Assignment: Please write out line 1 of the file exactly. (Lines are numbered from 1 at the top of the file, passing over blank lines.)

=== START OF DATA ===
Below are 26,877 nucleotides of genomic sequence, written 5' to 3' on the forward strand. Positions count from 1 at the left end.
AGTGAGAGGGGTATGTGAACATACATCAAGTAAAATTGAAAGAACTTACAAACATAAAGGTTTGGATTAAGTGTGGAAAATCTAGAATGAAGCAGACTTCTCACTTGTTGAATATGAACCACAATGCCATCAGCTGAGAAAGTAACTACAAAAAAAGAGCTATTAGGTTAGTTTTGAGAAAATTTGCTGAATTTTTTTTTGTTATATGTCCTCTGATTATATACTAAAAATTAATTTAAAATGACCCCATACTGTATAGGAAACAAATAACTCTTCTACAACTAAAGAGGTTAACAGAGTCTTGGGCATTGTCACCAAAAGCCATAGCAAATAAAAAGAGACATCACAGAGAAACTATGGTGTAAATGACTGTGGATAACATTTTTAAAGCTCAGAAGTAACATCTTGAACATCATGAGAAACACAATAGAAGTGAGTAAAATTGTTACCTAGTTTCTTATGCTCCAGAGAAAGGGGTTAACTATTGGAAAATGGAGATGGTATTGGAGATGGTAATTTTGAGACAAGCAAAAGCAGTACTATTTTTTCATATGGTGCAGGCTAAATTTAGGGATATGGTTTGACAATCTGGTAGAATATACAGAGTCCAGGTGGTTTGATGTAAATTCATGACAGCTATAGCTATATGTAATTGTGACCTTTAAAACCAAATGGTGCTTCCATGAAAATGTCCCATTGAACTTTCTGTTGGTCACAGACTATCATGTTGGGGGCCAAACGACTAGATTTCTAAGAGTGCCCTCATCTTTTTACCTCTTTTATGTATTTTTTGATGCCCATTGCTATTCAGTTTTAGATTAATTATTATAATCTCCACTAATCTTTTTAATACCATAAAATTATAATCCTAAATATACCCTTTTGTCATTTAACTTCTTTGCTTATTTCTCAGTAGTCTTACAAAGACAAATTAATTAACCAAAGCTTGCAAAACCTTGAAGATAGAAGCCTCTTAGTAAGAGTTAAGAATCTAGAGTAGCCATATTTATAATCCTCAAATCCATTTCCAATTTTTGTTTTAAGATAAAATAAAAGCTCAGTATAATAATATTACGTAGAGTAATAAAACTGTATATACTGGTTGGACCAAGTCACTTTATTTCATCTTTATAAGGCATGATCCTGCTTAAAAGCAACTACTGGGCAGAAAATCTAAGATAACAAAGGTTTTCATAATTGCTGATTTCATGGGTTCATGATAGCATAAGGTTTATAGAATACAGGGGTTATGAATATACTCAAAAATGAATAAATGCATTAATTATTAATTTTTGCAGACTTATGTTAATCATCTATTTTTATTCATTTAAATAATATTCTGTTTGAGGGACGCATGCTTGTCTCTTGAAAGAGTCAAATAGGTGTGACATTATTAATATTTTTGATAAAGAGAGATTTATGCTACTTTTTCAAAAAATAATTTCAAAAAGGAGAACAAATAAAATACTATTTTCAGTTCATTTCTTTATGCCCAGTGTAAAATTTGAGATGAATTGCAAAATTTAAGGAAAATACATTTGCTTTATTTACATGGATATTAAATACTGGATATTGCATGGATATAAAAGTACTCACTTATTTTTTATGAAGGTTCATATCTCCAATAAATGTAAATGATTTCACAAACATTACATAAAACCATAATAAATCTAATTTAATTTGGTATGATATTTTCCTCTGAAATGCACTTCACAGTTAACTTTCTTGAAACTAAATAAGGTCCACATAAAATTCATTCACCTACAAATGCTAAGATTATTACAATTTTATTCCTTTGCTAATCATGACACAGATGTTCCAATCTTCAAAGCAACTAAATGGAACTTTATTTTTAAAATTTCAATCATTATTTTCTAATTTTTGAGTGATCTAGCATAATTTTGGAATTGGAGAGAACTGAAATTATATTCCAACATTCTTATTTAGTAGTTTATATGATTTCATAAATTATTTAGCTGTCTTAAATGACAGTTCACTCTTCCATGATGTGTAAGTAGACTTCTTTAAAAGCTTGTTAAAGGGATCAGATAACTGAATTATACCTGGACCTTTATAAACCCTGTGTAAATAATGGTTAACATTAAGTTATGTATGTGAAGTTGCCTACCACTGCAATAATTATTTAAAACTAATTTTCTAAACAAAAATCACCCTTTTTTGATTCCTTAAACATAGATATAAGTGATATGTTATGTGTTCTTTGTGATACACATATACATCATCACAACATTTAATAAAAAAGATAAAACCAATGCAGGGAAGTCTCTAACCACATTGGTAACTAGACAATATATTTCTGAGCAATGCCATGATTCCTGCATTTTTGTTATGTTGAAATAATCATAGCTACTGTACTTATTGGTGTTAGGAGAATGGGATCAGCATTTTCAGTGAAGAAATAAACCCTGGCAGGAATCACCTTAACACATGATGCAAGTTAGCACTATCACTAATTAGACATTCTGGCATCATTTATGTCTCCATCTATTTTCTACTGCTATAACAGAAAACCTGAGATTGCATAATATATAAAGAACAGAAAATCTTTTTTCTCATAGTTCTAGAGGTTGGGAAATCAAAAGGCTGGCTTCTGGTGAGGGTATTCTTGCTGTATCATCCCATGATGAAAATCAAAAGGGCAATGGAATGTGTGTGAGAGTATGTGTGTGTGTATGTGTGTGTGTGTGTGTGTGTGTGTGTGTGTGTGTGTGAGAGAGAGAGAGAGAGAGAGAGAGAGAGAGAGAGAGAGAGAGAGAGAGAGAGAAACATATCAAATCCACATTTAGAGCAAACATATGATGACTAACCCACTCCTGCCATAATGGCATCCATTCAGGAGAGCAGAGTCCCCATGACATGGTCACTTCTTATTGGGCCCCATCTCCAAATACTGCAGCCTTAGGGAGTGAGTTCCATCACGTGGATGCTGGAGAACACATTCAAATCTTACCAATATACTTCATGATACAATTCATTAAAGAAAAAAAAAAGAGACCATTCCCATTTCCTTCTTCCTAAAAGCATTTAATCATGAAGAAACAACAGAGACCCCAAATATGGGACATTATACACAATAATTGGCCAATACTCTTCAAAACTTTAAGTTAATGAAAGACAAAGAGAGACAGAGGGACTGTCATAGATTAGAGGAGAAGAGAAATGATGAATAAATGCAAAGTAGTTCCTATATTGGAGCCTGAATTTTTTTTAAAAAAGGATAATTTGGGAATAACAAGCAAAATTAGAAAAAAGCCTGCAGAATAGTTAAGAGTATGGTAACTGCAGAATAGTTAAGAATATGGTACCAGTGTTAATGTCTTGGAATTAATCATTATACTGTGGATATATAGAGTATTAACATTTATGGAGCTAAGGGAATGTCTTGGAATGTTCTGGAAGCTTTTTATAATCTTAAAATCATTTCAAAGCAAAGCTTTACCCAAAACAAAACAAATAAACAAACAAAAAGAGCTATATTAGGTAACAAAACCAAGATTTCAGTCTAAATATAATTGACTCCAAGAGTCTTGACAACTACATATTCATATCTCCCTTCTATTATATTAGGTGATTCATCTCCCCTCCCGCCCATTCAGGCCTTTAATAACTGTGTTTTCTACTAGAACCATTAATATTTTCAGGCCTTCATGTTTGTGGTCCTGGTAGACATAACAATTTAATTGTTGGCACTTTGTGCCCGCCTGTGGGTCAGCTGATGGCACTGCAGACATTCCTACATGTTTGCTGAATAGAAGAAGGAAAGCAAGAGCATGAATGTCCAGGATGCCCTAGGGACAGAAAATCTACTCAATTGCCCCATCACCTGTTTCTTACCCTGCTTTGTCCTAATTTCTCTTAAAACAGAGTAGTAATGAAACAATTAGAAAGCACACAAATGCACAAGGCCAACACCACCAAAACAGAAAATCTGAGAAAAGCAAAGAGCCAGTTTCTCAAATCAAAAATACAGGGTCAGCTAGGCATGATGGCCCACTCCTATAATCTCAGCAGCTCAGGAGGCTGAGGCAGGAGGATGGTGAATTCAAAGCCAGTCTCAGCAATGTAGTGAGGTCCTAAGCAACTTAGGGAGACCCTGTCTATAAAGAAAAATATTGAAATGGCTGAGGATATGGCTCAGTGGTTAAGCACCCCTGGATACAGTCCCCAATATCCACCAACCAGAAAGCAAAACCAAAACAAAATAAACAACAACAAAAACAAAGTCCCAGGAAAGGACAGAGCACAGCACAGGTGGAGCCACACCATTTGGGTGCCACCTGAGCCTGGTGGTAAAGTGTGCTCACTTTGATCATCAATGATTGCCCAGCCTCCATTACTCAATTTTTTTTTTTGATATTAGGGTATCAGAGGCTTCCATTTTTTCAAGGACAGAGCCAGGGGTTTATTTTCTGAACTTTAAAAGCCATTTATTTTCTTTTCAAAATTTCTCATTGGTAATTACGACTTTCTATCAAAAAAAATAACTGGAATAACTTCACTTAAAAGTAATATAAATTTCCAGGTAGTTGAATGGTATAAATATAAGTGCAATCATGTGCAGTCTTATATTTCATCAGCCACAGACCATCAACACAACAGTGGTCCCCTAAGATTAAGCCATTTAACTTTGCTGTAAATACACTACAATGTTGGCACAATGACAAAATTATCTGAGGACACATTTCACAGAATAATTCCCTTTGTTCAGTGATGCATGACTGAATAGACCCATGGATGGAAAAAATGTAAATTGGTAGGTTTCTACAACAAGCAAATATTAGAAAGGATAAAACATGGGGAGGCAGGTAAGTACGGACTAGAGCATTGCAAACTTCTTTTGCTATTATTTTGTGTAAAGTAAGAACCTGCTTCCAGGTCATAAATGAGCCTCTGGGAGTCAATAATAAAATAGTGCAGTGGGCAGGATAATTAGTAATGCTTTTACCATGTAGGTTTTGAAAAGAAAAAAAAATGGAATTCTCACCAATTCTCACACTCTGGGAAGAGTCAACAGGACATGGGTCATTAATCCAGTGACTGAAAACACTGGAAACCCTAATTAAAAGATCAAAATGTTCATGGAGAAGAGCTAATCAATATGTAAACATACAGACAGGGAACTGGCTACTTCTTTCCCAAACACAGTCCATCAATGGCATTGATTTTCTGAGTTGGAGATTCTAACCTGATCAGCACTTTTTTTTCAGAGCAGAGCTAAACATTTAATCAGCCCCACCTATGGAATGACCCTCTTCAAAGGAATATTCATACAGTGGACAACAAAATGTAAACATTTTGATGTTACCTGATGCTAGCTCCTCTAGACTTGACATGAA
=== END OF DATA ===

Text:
Below are 26,877 nucleotides of genomic sequence, written 5' to 3' on the forward strand. Positions count from 1 at the left end.